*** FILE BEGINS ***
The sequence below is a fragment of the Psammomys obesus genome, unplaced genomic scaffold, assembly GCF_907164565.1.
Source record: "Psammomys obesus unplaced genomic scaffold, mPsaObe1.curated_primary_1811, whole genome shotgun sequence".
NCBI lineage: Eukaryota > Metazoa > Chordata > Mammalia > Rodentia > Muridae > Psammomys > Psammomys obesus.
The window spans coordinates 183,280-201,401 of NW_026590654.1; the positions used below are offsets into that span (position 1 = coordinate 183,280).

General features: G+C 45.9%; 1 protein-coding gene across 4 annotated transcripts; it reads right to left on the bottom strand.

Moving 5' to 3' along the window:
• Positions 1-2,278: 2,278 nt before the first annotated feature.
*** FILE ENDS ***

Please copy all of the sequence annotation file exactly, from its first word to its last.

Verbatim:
The sequence below is a fragment of the Psammomys obesus genome, unplaced genomic scaffold, assembly GCF_907164565.1.
Source record: "Psammomys obesus unplaced genomic scaffold, mPsaObe1.curated_primary_1811, whole genome shotgun sequence".
NCBI lineage: Eukaryota > Metazoa > Chordata > Mammalia > Rodentia > Muridae > Psammomys > Psammomys obesus.
The window spans coordinates 183,280-201,401 of NW_026590654.1; the positions used below are offsets into that span (position 1 = coordinate 183,280).

General features: G+C 45.9%; 1 protein-coding gene across 4 annotated transcripts; it reads right to left on the bottom strand.

Moving 5' to 3' along the window:
• Positions 1-2,278: 2,278 nt before the first annotated feature.